Always a culinary enthusiast, Nathaniel Louis Brown especially enjoyed spaghetti and potatoes and many more high calorie foods.

He would typically fill up three meal plates in one sitting. Brown, 64, offered himself on a platter for special occasions.

He was aware that he should limit his intake, but no one cared enough to advise him. Additionally, he found that eating reduced his stress levels and worries.

The heart attack followed.Even though Brown's life is far from ideal, he wasn't prepared for it to end.

"I would like to try to live to 100 or 120. Although I am aware it won't happen, I think that sounds fantastic "said Brown,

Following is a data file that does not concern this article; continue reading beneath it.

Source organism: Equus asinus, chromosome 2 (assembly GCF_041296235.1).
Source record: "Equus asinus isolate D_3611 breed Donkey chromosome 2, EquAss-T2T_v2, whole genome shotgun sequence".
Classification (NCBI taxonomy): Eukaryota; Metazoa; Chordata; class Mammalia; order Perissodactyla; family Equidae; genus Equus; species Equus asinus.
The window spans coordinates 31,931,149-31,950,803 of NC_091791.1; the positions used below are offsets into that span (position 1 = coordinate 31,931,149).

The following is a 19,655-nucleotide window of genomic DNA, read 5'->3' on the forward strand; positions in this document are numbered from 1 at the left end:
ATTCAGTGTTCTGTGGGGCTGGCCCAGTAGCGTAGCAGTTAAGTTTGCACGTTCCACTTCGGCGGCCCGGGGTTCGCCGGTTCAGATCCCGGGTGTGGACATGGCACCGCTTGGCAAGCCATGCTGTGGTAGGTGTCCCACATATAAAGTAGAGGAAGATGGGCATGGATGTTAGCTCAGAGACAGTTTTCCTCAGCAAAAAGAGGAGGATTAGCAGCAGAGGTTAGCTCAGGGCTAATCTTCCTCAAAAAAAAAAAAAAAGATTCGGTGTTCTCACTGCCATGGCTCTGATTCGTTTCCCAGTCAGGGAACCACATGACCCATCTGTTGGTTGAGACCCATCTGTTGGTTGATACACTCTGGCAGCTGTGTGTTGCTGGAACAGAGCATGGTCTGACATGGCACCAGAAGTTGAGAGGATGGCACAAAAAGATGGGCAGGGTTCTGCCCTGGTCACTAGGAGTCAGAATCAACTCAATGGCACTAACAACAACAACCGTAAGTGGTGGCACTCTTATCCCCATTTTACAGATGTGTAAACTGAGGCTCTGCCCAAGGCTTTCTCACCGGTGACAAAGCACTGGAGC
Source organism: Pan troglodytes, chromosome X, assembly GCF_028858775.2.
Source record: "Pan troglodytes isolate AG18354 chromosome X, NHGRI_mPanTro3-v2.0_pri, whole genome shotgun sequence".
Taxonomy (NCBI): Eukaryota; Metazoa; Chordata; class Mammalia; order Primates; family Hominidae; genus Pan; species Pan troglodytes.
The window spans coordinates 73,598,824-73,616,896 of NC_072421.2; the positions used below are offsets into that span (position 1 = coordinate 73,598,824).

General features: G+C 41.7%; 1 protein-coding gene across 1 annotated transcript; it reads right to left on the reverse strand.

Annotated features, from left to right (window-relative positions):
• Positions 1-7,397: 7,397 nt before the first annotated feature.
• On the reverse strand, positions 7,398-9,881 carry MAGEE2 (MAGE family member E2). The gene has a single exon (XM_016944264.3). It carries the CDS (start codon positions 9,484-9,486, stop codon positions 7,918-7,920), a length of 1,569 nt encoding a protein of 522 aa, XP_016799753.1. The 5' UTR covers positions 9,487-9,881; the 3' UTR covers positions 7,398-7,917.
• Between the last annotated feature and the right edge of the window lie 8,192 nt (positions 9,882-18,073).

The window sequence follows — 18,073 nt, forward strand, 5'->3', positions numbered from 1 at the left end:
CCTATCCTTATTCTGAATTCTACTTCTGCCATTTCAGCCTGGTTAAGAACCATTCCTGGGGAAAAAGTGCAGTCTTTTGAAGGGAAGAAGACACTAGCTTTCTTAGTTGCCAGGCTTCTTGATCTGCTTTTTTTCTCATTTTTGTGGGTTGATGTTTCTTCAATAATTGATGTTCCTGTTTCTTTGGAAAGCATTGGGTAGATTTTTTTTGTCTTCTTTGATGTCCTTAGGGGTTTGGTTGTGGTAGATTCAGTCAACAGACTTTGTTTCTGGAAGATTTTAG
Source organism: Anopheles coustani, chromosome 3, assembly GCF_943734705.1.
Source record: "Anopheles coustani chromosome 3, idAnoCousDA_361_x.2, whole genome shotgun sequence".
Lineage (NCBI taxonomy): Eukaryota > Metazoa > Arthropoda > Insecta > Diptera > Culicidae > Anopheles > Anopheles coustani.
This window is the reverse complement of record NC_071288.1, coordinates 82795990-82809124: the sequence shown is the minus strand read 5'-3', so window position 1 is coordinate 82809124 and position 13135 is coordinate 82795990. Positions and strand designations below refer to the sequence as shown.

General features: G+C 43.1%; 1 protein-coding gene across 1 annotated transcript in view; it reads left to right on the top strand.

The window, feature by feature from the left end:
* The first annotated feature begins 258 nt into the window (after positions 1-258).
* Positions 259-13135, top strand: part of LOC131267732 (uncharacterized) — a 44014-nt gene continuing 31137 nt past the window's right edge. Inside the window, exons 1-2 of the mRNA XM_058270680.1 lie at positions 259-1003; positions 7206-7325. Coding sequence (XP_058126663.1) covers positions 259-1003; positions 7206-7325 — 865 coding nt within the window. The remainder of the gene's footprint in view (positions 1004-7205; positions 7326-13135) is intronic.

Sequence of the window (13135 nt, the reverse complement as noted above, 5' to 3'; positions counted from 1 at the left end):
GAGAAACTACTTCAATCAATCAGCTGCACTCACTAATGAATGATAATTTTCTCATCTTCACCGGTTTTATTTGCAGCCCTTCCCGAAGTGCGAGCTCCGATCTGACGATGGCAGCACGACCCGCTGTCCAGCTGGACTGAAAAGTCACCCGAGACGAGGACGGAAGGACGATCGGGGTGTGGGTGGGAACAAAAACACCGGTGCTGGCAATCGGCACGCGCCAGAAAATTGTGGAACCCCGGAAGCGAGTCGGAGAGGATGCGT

an Indianapolis resident who has worked as a factory worker, jail guard, and long-haul truck driver in the past.

People like Brown experience social, racial, and economic injustices, which contributes to the complexity of the nation's obesity problem.

Studies reveal that it is incredibly difficult to maintain dietary and exercise routines that have been in place for a lifetime. 

Like Brown, many people struggle to find affordable and safe ways to eat well or exercise where they live. 

High-calorie foods are a convenient choice due to the economics of dining in America. According to Daniel Clark, a medical sociologist 

at Indiana University and the Regenstrief Institute, an Indianapolis-based research group, people who are obese "are victims of the system they don't control."